ECIO 2022 sees launch of landmark foundation IO course: Q&A with Philippe Pereira

philippe pereira
Philippe Pereira

The 2022 European Congress on Interventional Oncology (ECIO) took place 24–27 April in Vienna, Austria. Interventional News spoke to chairman Philippe Pereira (SLK-Kliniken, Stuttgart, Germany) to hear his thoughts on the new addition to the meeting programme for this year: the foundation interventional oncology (IO) course.


Q: Why is the launch of this course such a landmark event? What will it mean for the area of IO and its trainees going forward?

A: IO is rapidly continuing to establish itself as the fourth pillar of cancer care alongside medical, surgical and radiation oncology. To the advantage of the right patients, IO can be combined with surgery, systemic treatment and, in some instances, with radiation therapy. Moreover, IO procedures can be hugely beneficial not only for the recovery times of the patient, but they are often far more cost-effective when compared to other therapies. The most effective way to increase the possibilities for patients to benefit from minimally invasive oncology treatments is for interventional oncologists to practise as fully fledged clinicians rather than simply as technicians, holding outpatient clinics and participating fully in discussions at multidisciplinary team meetings. In order to do this successfully, they must learn the basics of oncology in relation to the conditions they treat, so that they can engage in meaningful discussions with other clinicians and patients.

During ECIO 2022, we had the first foundation course in IO ever to have been held in Europe. The foundation course is for interventional radiologists who are not yet familiar with minimally invasive oncological procedures, and this day-long foundation course on the basics of oncology, including all surgical disciplines and radiation therapy offers a fantastic opportunity to get started in this field. The course came into being based on a very important concept, namely the recognition that interventional oncologists must be educated as true medical doctors (oncologists), and not just carry out the role of a technician.

The goal of the course is, ultimately, to improve cancer care by increasing clinicians’ knowledge of multidisciplinary and multimodal treatment strategies: IO offers safe and effective treatment for patients with a variety of malignancies. In recent years, potentially curative interventional radiology (IR) procedures have also emerged, making an increasingly significant contribution to the treatment of cancer patients. And this does not only hold true in a palliative setting. These developments are what is responsible for establishing IO as the fourth pillar of cancer care, alongside medical, surgical and radiation oncology, as I mentioned. IO procedures, when applied to the right patients, achieve excellent oncological results with fewer complications and shorter hospital stays than conventional surgery. As a result, they are less expensive and more cost-effective than surgery.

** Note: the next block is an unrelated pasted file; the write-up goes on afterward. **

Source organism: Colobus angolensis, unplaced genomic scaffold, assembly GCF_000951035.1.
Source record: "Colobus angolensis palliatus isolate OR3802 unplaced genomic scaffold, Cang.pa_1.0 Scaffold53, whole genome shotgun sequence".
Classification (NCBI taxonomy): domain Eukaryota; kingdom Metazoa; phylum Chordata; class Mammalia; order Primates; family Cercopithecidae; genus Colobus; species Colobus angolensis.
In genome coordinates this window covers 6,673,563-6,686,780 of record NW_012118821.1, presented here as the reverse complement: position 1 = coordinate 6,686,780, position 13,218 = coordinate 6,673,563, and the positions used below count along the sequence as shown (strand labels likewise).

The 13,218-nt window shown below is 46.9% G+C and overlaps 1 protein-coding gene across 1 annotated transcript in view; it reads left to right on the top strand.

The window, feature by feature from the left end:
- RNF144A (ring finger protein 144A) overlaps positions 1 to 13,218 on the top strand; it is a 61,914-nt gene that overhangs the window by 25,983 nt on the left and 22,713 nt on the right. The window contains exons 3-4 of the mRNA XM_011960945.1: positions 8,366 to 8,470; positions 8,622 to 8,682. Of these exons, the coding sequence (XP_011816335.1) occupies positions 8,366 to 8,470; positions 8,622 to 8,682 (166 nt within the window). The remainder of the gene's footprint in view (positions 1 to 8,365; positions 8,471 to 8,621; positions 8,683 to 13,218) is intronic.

Despite these advantages, many countries do not have the infrastructure and provisions for carrying out IO procedures, and this even includes those countries where IR is well established. Across the globe and within Europe too, the spectrum of available IO procedures varies substantially, making it difficult to offer this service to patients in a reliable manner. This variation also makes it harder for tumour boards to make recommendations as to the best multidisciplinary IR treatments for patients.

Q: What were some of the meeting highlights for you?

A: It is a bit difficult to answer this question as the chairman of the meeting (!), but I would say, maybe, the sessions that focused on combined treatments were a highlight, as this is a field that is continuously evolving. The contents of the sessions gave insight into some of the developments we will see in the future, underlining that multidisciplinary approaches can achieve some of the best results for lung and metastatic cancer patients in particular. The take-home message here is that no single clinician or oncological specialty alone has the solution for cancer patients. Other highlights were the clinical research sessions that will establish IO in future treatment algorithms, the place of artificial intelligence in IO, but also emergencies in IO as well as and the session on IO in paediatrics, without forgetting the famous ‘Morbidity and Mortality’ session.

Q: What is your impression of how the course went?

A: This course was the first multinational event after COVID-19. Nevertheless, the course was packed, and there were numerous enthusiastic comments from some of the younger attendees, and also from the experienced clinicians on the faculty.

The best question or comment (even if we did not allow enough time to discuss it at length) was from a young participant: “…but who decides on the treatment of a cancer patient, the oncologist, the surgeon, the radiotherapist or the interventional radiologist?” This, I felt was especially pertinent as it was asked without any preconceptions, and it best reflects the need for this kind of course.


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